The cerebrospinal fluid showed a mild lymphocytic pleocytosis, with normal protein and glucose levels; oligoclonal band and infection agents (including herpes simplex virus 1 and 2, Epstein-Barr virus, varicella zoster virus, cytomegalovirus, and human herpes virus 6) examined by polymerase chain reaction were negative. Blood studies for infection and connective tissue diseases such as human immunodeficiency virus, cytomegalovirus, Behçet’s disease, sarcoidosis, and other vasculitis syndromes (erythrocyte sedimentation rate, anti-nuclear antibody, double-stranded DNA, rheumatoid factor, anti-Sjogren’s syndrome A and B, antiphospholipid and anticardiolipin antibodies) were negative. Electrophy­siological evaluation had been planned during follow-up because the patient was diagnosed with transverse myelitis. When the patient’s condition improved, electrophysiological evaluation was not performed.

After the patient was diagnosed with transverse myelitis, intravenous immunoglobulin treatment was applied for 5 days. Despite the tacrolimus blood level being within the ideal level, these lesions were found to be related to the use of tacrolimus; therefore, tacrolimus was changed to cyclosporine.

The patient had control follow-up visits every 3 months during the postoperative period. After 2 years of follow-up, the patient has continued to show full neurological recovery, with follow-up visits now annually.


Budd-Chiari syndrome is a rare and life-threatening disease. Liver transplant is known to be a life-saving treatment for patients who have liver cirrhosis resistant to medical therapy.4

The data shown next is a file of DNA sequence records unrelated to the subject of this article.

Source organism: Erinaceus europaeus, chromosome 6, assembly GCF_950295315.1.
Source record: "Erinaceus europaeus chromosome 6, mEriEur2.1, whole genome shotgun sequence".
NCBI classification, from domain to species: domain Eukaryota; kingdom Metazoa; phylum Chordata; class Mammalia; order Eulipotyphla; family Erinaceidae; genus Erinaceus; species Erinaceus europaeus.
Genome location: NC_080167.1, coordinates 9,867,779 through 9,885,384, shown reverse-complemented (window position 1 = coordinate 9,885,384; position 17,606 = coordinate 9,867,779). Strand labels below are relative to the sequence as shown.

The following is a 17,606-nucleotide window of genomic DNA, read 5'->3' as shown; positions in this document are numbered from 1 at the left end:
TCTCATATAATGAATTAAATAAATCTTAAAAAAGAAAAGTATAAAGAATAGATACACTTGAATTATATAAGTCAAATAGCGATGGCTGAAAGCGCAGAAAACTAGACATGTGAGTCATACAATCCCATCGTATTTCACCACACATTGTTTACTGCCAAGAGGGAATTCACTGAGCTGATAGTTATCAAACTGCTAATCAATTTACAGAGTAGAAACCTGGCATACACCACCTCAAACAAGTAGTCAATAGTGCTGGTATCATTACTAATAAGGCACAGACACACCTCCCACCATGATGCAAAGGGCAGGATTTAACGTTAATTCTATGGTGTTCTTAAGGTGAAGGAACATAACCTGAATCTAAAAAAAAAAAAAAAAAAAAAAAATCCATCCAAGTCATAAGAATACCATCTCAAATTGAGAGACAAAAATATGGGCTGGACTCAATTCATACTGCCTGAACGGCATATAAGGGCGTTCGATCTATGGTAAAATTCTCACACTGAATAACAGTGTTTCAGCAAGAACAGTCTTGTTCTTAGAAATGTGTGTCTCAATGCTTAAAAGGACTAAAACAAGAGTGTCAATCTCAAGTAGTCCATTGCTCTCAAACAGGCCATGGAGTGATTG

The immunosuppressive treatments that have been used after liver transplant may result in some side effects that include neurotoxicity from immuno­sup­pressants despite normal blood levels of these drugs.5,6 In the treatment of these side effects, changes to the immunosuppressive regimen and symptomatic treatments may be required.7

Tacrolimus is known to have side effects associated with the gastrointestinal tract, such as nausea, vomiting, diarrhea, and constipation. With regard to neurological side effects, mental changes, dizziness, and epileptic seizures are the most common.8,9

In the present case, the absence of any symptoms other than isolated extremity difficulty in the complete neurological examination, which is normal, suggested that there was no side effect. However, the spinal MRI (Figure 1) detected lesions that appeared compatible with transverse myelitis. Other reasons for onset of this disorder have been investigated.10 Transverse myelitis as a side effect of tacrolimus has not been reported in the literature before.

Calcineurin inhibitors are one of the most commonly used immunosuppressive agents after solid-organ transplant. Although frequent neurological side effects are known to occur, the absence of a previous case with transverse myelitis as a side effect of tacrolimus suggests that our presentation may contribute to the literature.


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DOI : 10.6002/ect.2020.0278

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From the 1Department of General Surgery and the 2Department of Neurology, 3Department of Gastroenterology, Bursa Uludag University, Bursa, Turkey
Acknowledgements: The authors have not received any funding or grants in support of the presented research or for the preparation of this work and have no declarations of potential conflicts of interest.
Corresponding author: Fuat Aksoy, Department of General Surgery, Bursa Uludag University, Bursa, Turkey